Here’s a play from the third quarter. Johnson does a really nice job of throwing his hands straight and fast, without any wasted movement or wind-up. They go straight from his hips in the first frame to the pass rusher's inside number in the second. You can see not only is his punch straight, it’s powerful. Johnson bows the rusher back until he buckles and falls to his knees. That’s impressive power from the fourth-overall pick.
And yes, Johnson’s hands got a little high and may have grazed John Abraham’s facemask. But that never gets called as long as it’s just the initial punch. It’s when an offensive lineman grabs and holds the facemask that he gets called for hands to the face. This is just physical play up front and really encouraging to see from Johnson.
On the whole, I think the Eagles looked pretty good when they were matched up with the Cardinals one on one last week. It was when they had to work together that Arizona’s front seven started to give them issues. This was prevalent on outside zone plays, where there were some messy attempts to pass off stunts that ended with way too much penetration, but there were some pass plays where it became an issue as well.
This is from the fourth quarter, when the Eagles were trying to pick up a first down and run out the clock. The Cardinals are running a simple twist stunt and the Eagles are in man protection on that side of the line. Remember when I talked about how Johnson was leading with his head less and how that was a good thing? This play is a nice example of why that is such an important bad habit to break. You can see that Evan Mathis is lunging at Calais Campbell right at the start and that there is absolutely no distance between himself and the defender. Because Campbell doesn’t run right where Mathis expected (meaning straight ahead), Mathis is off-balance almost immediately.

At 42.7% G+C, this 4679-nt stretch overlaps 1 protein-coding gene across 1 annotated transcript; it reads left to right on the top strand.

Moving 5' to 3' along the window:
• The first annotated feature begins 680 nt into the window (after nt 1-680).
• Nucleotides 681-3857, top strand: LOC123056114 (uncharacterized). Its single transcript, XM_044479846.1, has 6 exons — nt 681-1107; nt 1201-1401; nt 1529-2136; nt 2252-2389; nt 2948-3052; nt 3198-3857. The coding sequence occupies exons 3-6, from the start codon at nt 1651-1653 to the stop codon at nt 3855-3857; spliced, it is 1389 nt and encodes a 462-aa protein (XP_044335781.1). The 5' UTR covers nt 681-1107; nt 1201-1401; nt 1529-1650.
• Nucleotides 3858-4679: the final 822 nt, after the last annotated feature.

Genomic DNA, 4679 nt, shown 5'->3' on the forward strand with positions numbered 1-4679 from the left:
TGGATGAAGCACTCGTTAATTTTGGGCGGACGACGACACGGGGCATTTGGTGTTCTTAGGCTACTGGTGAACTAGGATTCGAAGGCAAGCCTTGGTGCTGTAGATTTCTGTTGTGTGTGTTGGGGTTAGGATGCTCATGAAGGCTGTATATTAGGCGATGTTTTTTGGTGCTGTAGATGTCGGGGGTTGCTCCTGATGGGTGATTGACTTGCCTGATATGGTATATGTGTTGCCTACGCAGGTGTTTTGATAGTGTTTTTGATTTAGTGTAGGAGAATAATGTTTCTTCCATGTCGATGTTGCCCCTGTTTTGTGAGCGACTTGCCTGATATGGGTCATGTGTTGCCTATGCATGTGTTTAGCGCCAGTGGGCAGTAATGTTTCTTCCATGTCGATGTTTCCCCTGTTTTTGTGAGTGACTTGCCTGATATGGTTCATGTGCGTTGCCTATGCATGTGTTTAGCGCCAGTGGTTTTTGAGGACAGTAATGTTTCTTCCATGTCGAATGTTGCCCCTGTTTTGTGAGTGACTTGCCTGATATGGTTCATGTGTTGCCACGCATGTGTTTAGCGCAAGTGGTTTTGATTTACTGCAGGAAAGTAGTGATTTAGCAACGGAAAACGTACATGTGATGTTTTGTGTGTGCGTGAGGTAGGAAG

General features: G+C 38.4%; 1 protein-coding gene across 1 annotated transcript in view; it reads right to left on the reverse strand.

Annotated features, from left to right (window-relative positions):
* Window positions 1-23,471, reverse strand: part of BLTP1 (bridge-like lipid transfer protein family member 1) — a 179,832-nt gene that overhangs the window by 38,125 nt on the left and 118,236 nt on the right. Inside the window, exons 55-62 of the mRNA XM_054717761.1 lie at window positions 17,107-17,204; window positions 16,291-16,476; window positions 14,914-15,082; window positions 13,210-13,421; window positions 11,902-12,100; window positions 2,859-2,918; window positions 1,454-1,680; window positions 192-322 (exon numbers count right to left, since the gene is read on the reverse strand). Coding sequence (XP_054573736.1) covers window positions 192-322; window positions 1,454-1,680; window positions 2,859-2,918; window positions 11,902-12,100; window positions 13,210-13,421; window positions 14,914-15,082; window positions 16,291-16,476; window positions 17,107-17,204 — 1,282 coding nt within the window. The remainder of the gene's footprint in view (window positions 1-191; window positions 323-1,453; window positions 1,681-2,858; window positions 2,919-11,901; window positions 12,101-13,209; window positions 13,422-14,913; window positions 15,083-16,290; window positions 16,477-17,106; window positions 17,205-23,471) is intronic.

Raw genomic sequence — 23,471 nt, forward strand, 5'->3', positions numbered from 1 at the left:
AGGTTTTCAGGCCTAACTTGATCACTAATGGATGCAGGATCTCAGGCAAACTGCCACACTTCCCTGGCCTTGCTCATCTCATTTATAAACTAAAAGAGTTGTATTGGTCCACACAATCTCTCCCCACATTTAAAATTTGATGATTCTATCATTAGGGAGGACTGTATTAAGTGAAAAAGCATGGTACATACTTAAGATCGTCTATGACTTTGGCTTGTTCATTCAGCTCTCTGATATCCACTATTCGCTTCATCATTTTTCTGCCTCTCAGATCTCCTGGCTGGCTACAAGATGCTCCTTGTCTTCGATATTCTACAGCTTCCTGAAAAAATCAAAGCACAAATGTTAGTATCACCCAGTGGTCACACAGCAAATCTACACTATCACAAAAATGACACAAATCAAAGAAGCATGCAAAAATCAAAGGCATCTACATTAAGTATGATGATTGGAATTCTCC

Now, Mathis is in scramble mode. If he took a better set initially he would be able to feel that Campbell was rushing wider than normal and he would be expecting a twist. But because he lunged right at the snap, he just assumed he missed his target, and turns and starts to chase Campbell outside. In case you didn’t know: you never want an offensive guard to do a 180. As the diagram illustrates, it is "Not Good."
The rare double X of Great Shame. Jason Peters probably gets a bum rap here, but this is just too Keystone Cops not to recognize both guys. You have two linemen chasing someone they aren’t going to be able to catch, while another defender also goes unblocked. The result is two guys hitting the quarterback instead of one.
As bad as this looks, it just shows how quickly things can snowball due to a bad initial set from one guy. Mathis lunged out of his stance and missed Campbell, who was rushing wider than normal. Because he was off-balance Mathis panicked and chased Campbell, and now Peters had no one to pass the looping rusher off to. So Peters tried to stay on his original man, but he got picked by Mathis. It was at that moment that he may have actually realized what was happening, and only then did he try to pass it off like he was supposed to originally. This went as poorly as it could’ve gone from the Eagles perspective, and the other side of line might have been even uglier.
That’s your starting tight end getting pancaked by an undersized nickel back with a bad haircut. That makes this the first play to receive the "XXX of Great Shame" rating, meaning it is unsuitable for small children and automatically ends the column.